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Old April 22nd, 2012, 03:00 PM   #1
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Why did the Bubonic Plague miss Poland?


During the years 1348-1350 Europe experienced the Bubonic Plague, which killed 30%-60% of its population. It reached even the most isolated places such as Scnadinavia and northern Russia. One reagion however was almost entirely spared - the Kingdom of Poland. What was the reason for that? This region was not less urbanized or populated than most of Europe, and especially not Scandiavia or Russia. It was also linked to the rest of Europe via roads and trade, which flourished along the so-called "amber road". Krakow was a major trade center on that road and even had the largest medieval market square on the continent. The climate of the region was not different than most of Europe and the geography was nothing special too. So i personally can find no logical explanation to maps such as that below:

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Old April 22nd, 2012, 03:15 PM   #2
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It could just be that records from Poland during Plague is lost or it was not well-documented there.

Other reasons could be lower population count, distance between settlements which made infection rate slower etc..
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Old April 22nd, 2012, 04:35 PM   #3
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Quote:
Originally Posted by Fireatwill View Post
It could just be that records from Poland during Plague is lost or it was not well-documented there.

Other reasons could be lower population count, distance between settlements which made infection rate slower etc..
Those are all obvious things to think about but don't seem to apply - Poland had no way as low or scarce population as Scandinavia or Russia, nor were the settlements as far away. Regions with much lower and scarcer population, as well as more distant settlements were hit harder than Poland. On all those indicators Poland was the same or even better than regions such as the Balkans or Ukraine, yet they suffered and Poland didn't. Also, there are no reasons to think Poland had worse records and information accumulation than the rest of central Europe, and definitely better than the regions to the East. Modern historians can just as accurately claim Poland was not hit as hard by the Plague as they can say that the rest of Europe was. The mystery is that Poland was not unique in any way - population, settlements, trade, geography, climate, culture, traditions, economy etc. were all standard of its time and had equivalents in other states in Europe that were hard hit by the plague.
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Old April 23rd, 2012, 06:35 AM   #4

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Bubonic plague
Quote:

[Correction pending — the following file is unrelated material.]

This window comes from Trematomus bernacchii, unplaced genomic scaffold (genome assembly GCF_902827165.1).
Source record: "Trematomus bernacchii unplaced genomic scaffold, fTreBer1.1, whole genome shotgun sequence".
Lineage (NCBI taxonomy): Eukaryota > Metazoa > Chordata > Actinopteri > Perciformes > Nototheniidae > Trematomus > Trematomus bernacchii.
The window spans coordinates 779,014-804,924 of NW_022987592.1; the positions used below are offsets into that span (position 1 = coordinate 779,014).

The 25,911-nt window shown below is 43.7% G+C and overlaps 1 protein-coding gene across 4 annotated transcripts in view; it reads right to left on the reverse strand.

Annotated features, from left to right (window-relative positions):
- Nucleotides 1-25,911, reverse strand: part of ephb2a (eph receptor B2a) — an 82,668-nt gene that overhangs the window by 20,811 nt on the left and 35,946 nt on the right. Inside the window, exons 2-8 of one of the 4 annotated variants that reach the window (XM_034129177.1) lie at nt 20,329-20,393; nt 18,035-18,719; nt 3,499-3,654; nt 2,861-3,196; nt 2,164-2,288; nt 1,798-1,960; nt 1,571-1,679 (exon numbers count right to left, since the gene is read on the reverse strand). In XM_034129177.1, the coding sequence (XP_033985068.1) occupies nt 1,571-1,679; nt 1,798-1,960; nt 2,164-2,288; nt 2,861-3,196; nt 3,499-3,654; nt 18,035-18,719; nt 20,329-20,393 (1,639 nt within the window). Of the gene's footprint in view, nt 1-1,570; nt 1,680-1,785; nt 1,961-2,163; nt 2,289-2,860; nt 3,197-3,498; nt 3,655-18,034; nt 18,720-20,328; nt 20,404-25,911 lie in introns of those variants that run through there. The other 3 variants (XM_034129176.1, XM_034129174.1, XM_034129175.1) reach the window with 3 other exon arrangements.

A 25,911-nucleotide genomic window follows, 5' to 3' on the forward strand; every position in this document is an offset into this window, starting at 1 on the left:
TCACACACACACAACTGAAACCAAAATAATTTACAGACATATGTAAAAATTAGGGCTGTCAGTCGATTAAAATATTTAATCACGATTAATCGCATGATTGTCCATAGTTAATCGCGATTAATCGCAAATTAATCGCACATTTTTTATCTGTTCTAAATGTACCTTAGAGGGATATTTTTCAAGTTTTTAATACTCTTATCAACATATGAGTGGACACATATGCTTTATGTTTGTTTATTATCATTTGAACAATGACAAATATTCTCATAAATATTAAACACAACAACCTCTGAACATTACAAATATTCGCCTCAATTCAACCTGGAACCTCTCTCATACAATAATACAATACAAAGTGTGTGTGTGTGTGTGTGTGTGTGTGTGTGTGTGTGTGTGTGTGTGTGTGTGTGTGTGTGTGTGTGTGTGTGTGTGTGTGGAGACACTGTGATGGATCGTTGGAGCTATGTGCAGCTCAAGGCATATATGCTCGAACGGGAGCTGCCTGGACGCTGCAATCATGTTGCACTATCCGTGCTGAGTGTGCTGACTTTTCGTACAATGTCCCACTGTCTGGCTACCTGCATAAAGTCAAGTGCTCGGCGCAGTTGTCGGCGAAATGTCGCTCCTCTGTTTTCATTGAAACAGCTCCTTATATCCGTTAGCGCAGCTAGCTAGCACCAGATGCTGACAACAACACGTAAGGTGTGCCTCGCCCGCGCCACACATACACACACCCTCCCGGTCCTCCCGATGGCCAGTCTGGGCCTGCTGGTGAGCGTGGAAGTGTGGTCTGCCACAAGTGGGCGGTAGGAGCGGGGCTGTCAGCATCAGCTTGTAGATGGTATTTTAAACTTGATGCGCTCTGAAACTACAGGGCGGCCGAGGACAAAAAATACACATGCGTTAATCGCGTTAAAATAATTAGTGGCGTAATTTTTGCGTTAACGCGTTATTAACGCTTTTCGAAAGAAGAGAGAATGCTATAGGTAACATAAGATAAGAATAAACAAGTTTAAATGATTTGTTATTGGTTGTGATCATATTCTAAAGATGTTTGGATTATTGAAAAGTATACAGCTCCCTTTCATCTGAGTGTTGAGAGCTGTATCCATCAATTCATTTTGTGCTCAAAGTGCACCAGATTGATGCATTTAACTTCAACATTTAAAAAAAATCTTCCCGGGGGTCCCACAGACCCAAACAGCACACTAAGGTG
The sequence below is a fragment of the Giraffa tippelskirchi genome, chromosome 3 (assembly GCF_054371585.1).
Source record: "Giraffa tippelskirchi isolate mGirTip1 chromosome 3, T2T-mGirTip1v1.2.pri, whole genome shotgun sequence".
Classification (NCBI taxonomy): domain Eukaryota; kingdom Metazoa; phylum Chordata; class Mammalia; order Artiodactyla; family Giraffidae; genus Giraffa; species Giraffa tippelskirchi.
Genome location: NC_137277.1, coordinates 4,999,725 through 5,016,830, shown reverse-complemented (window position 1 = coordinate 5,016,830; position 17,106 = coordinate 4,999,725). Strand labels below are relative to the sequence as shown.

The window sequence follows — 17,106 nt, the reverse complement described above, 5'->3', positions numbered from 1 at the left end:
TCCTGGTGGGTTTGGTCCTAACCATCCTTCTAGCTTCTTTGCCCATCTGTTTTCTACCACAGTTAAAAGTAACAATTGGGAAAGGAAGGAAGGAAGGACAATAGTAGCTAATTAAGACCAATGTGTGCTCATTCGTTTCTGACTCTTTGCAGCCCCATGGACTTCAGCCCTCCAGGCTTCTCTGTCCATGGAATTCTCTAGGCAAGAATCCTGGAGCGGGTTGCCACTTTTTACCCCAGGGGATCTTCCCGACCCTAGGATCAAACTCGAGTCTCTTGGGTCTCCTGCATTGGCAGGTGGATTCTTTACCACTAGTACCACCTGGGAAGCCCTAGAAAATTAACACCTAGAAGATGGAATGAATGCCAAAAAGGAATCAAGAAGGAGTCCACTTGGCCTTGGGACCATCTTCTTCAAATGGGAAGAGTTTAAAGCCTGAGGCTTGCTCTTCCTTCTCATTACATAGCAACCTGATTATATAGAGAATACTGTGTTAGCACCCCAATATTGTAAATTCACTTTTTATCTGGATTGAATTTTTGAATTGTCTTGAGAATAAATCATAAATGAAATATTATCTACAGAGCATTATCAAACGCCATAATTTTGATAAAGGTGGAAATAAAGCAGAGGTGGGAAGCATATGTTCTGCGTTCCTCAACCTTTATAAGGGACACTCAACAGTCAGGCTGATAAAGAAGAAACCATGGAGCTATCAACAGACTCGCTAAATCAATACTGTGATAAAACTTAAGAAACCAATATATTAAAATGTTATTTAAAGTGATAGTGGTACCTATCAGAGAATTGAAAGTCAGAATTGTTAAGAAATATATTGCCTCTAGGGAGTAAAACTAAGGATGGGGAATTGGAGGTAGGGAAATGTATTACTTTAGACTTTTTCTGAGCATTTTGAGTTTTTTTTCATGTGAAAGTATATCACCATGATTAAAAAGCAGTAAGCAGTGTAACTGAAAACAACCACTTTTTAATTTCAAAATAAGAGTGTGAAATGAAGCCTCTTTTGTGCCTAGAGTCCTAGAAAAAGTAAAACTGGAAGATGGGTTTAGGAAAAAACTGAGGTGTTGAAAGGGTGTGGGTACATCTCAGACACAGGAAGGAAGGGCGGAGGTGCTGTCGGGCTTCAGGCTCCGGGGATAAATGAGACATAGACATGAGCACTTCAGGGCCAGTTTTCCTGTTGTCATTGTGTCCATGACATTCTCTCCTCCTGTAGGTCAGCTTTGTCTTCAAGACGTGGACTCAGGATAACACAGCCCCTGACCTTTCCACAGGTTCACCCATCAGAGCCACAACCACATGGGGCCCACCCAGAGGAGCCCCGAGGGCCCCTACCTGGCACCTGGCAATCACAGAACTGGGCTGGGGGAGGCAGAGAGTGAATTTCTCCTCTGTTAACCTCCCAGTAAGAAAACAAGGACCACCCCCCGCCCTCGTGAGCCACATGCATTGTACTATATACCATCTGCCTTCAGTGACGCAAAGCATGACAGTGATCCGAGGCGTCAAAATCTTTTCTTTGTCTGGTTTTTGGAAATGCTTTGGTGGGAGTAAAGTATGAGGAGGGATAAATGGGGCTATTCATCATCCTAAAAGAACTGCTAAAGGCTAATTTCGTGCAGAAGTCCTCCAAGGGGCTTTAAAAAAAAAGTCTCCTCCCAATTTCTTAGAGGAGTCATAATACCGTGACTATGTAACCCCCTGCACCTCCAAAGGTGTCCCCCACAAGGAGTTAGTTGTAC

DIFFERENT FATE OF EASTERN EUROPE
It is important to realize that most of these changes occurred in western and central Europe - not eastern Europe.
Eastern Europe did not suffer from the plague to the same extent.
MAP
Poland had hardly any cases of plague at all.
Partly because of its low population density; partly because of its lack of involvment in international trade.
Also wonder about some of their differences in superstitions that may have mitigated the plague in Poland also. (IE the killing of cats in Western Europe)
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Old April 23rd, 2012, 06:52 AM   #5
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How big was the actual population and population density in Poland that time? average size of villages, towns? what are the scholarly estimates in Poland?
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Old April 23rd, 2012, 07:36 AM   #6
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Poland closed its borders in time of epidemy. Ill people were not allow to get to country. We were surrounded by kind of sanitary cordon. Polish king knew how dangerous is the Black Death.
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Old April 23rd, 2012, 07:48 AM   #7

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I doubt the above highly. Such a thing would have been impossible to enforce in the medieval era. It could only apply to walled towns and cities, and that wouldn't have made much difference seeing as the vast bulk of the populace would have been in rural communities.
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Old April 23rd, 2012, 07:59 AM   #8
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Ill people coudn't get to towns. A gates were closed.
The ones who wanted to come to Poland were stoped on the border. It was a kind of quarantine. For few days people were observed by a guards and if they weren't ill they could enter to country but if they were ill they had to turn back.
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Old April 23rd, 2012, 08:25 AM   #9

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the same way it would be isolated today
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Old April 23rd, 2012, 08:37 AM   #10

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Certain wise towns and city's did impose quarantines, and it seems Poland was a whole country of them. Many were to late, at least to save themselves but Poland was both clever and lucky.
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